Professor Simone Rose op/ed in the Huffington Post says the battle over gene patents is most likely headed to Supreme Court

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Simone Rose is an award winning teacher and active scholar writing about intellectual property. Her scholarship includes such cutting edge topics as the intersection of patent law with biotechnology and stem cell research and the ethical issues that these topics present for lawyers and for society.

Courts need to be the keepers of the Constitution. But the Federal Circuit has failed its duty in the current battle over the patentability of isolated genes and gene sequences that are crucial to the fight against breast and ovarian cancer.

First some history.

The BRCA genes, which contain proteins that inhibit tumor growth, currently occupy center stage in the legal fight over the patentability of isolated genes and gene sequences.

Scientists at the University of Utah first cloned these genes after it was found that mutations in the BRCA1 and BRCA2 genes were linked to various types of breast and ovarian cancer.

Myriad Genetics is the exclusive licensee of the family of patents relating to these isolated genes and genes sequences. As a result, the company controls all sequencing of the BRCA genes as well as the diagnostic testing for the BRCA mutations.

Myriad, however, refuses to grant any licenses for second-opinion BRCA testing. The limited research licenses it has granted are severely restrictive and often prevent research scientists from disclosing the BRCA test results to their test subjects.

As a result of this restrictive licensing, the Association for Molecular Pathology, a non-profit scientific society, along with research scientists, women’s organizations and individuals, challenged the validity of the BRCA isolated gene patents in federal court on Feb. 4, 2010.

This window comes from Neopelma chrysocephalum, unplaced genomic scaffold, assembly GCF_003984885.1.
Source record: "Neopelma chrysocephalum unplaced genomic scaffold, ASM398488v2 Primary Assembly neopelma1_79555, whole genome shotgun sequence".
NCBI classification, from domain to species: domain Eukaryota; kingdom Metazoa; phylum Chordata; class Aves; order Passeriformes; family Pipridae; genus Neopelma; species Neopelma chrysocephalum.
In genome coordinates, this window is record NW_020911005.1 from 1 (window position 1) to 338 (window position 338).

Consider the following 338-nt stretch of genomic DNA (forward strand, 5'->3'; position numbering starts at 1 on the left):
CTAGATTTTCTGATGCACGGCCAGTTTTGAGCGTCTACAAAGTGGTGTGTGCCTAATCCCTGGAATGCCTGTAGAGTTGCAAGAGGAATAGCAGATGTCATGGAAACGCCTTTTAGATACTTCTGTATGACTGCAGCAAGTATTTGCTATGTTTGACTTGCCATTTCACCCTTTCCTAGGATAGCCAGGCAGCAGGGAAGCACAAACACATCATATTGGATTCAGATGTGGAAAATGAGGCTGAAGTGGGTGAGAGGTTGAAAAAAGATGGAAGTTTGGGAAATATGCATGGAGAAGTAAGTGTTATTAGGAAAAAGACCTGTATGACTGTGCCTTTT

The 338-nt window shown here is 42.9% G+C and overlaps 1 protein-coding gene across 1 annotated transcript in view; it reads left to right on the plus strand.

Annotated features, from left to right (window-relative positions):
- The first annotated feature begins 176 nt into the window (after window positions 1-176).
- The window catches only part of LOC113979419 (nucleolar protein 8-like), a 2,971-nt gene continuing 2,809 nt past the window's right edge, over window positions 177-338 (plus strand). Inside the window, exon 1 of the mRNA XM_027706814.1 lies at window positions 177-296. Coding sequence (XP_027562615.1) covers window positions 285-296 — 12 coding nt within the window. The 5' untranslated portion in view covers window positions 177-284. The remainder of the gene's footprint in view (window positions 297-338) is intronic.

The plaintiffs argued that they were unable to access these unpatentable “products of nature” without being subject to an immediate lawsuit for patent infringement. The female plaintiffs further argued that the BRCA isolated gene and method patents gave Myriad an unconstitutional monopoly of this subject matter that prohibited them from acquiring access to life-saving information about their own genes.

In the initial ruling, the United States District Court of the Southern District of New York invalidated the isolated gene patents as patent-ineligible products of nature under the Patent Act since they were not “markedly different” from their naturally occurring counterparts, as required by the leading Supreme Court case, Diamond v. Chakrabarty.

Unfortunately, on July 29, 2011, the Federal Circuit Court of Appeals reversed the District Court. It held that the breaking of chemical bonds during the isolation process produces genetic material that constitutes “a distinct chemical entity” which is smaller and allows for the “new utility” of detecting the BRCA mutations. As such, the BRCA isolated genes and sequences are “markedly different” from the naturally occurring or “native” genes and are patent-eligible subject matter.

The majority and concurring opinions gave great weight to the Patent Office’s long-standing position that isolated genes are patentable. Judge Kimberly Moore’s concurring opinion further emphasized that to hold otherwise would be detrimental to the biotechnology industry that has relied on gene patenting — 20 percent of the human genome is currently patented — to fund continued genomic research and development.

As a former registered Patent Attorney, one question immediately came to mind after reading the Federal Circuit’s majority and concurring opinions.

How can the court allow chemical differences to supersede biological equivalence when the specific utility of the invention, namely detecting mutations linked to breast and ovarian cancer, depends on biological identity? Chemically modifying an isolated gene does not alter its biological heart (nucleotide sequence). Accurately detecting BRCA mutations would be impossible without this biological identity.

Although promoting innovation is a laudable goal, the Federal Circuit’s broadening of what constitutes patent-eligible subject matter missed the bigger Constitutional target.

Read the full story here.